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Anger as France looks set to scrap train lines

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Anger as France looks set to scrap train lines
Numerous train lines linking cities across France could soon be removed. Photo: AFP
13:47 CEST+02:00
A controversial report published in France on Tuesday urges the government to scrap numerous train lines that link the country's cities as well as several night trains. It's been described by critics as an "aberration'.

Numerous train lines linking cities across France could soon be removed if the Ministry of Transport decides to act on the advice presented in a controversial report that was published on Tuesday.

The report says France's Intercity train network - not to be confused with the high-speed TGV network - has fallen into a state of disrepair and it would be better for passengers and the government if certain lines were removed.

It talks of “significantly increased travel times”, “continually deteriorating service”, and "a decline in regularity” on a network that is €400 million in debt.

When it came to France's night trains, the writer of the report Philippe Duron, a Socialist party MP, said the “economic model is no longer viable”.

Among the night trains that could be for the chop are the services between Paris and Hendaye in the south west, Paris-Savoie and also night trains that run from the north-east to the Mediterranean, and from Paris to Côte-Vermaille, near the Spanish border.

Other intercity networks that could be soon scrapped include Amiens to Boulogne-sur-Mer, Quimper to Nantes in  the west of France and Reims to Dijon in the east.

A full map of the threatened services is included in the tweet below.

On the other hand however the report suggests improving the services between Paris and Caen and Paris-Limoges-Toulouse, which have “strong potential”.

It also notes that the recent Macron Law will mean the new coach services that will operate between many towns in France will be more viable options that the trains.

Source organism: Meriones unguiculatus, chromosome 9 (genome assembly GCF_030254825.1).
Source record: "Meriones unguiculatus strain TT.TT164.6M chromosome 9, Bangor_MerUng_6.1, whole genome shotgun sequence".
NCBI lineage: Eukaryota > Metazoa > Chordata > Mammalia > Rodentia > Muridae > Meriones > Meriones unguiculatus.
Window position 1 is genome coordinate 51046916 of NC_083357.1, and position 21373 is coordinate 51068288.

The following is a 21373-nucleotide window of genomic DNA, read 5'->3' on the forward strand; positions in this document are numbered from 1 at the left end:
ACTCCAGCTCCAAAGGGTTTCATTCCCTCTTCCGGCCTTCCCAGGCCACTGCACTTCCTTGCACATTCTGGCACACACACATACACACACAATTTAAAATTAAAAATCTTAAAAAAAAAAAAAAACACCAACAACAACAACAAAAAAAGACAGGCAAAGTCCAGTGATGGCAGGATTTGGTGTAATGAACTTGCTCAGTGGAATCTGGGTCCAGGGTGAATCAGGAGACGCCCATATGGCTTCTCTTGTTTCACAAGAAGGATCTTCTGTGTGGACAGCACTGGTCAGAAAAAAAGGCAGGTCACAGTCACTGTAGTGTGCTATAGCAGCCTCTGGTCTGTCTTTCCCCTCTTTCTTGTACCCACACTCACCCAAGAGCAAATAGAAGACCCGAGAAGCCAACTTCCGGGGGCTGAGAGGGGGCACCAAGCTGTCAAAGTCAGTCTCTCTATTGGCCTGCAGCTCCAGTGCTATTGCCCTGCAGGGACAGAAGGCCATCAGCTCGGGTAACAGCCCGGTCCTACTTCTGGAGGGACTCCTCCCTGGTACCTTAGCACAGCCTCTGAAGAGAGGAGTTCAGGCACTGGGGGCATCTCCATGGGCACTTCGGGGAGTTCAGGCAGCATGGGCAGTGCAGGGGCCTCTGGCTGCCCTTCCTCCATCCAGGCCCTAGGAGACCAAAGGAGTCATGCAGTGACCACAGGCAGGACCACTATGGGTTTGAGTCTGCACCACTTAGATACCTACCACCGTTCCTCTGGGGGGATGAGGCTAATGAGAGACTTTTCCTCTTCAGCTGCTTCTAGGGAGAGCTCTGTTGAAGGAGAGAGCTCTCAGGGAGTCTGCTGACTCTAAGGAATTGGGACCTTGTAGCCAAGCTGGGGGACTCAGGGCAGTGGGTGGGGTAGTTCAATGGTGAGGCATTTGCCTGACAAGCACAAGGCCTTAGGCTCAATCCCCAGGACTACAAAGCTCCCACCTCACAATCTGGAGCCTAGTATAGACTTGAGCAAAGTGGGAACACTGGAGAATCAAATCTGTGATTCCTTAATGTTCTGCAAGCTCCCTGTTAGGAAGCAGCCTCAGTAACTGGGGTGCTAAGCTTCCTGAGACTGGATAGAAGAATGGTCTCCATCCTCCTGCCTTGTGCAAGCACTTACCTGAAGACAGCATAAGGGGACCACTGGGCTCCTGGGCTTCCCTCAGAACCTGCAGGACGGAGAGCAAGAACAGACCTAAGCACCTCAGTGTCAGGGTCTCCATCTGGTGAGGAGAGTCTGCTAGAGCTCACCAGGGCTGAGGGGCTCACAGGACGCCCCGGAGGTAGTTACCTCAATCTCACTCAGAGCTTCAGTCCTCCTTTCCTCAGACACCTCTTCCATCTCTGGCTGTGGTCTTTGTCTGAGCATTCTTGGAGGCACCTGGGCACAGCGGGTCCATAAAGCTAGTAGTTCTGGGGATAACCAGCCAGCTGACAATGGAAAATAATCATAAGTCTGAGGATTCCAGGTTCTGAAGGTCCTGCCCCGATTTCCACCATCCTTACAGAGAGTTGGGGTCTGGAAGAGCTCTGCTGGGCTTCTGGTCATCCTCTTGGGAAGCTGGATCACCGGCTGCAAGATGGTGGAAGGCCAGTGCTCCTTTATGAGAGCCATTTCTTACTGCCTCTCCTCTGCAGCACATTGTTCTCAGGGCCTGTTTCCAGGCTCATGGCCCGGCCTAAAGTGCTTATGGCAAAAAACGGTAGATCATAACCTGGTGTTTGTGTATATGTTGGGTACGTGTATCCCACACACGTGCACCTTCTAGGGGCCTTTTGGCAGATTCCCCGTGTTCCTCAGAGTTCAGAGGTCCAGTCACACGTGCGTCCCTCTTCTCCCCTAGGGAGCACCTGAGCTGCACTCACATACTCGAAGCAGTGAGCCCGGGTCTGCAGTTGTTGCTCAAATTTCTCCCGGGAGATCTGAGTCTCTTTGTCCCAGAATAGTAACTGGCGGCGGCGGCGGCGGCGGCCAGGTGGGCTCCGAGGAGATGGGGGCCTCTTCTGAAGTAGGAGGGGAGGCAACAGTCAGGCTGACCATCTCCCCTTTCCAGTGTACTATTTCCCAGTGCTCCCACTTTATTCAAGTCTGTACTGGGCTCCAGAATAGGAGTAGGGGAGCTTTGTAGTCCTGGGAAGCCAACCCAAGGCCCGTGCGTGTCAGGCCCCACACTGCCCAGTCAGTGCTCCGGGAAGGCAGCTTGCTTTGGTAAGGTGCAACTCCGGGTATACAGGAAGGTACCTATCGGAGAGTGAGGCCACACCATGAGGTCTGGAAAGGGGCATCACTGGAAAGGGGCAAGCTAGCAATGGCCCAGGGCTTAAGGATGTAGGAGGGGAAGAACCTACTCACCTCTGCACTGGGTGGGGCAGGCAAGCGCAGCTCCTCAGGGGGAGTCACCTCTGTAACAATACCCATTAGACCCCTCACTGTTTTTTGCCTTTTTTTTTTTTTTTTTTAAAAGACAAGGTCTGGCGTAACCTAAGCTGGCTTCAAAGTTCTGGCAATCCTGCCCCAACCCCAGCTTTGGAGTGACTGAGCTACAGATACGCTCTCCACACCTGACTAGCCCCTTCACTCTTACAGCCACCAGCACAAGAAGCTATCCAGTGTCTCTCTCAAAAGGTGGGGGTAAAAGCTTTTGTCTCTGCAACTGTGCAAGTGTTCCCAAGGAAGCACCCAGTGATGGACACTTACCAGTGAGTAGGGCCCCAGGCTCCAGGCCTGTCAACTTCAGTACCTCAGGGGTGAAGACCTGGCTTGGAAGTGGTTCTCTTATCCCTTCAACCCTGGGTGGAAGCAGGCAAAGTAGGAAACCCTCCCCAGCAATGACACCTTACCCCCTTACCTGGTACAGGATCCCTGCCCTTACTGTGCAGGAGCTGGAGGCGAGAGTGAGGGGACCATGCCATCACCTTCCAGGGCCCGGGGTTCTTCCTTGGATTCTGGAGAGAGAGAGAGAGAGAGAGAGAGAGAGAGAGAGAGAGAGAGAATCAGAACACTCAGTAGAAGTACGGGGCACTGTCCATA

The Intercity services, run by Corail and Téoz, run 325 trains daily in France on around 40 lines - serving a total of more than 300 destinations.

But the controversial report has prompted an outcry among France's politicians and rail user groups alike.

“The existence of these [Intercity] trains is extremely important for our towns and helps to avoid a desertification of the regions,” said Caroline Cayeux, an MP from the opposition UMP party, who is also the president of the organisation Villes de France (Towns of France).

The deputy chief of the far-right National Front party said any closure of Intercity train lines would be “scandalous” and blamed it on the Brussels logic of wanting to liberalize public services.

Pierre Laurent the chief of France's Communist Party (PSF) was equally scathing about the prospect of cutting back on certain lines.

"It is an aberration, a social aberration, an aberration from the point of view of regional planning and ecological aberration, " said Laurent.

France is seen as having a two-tiered rail service, with the highly acclaimed high-speed TGV service benefiting from heavy investment over the years and the intercity and regional services which the government have largely neglected.

 

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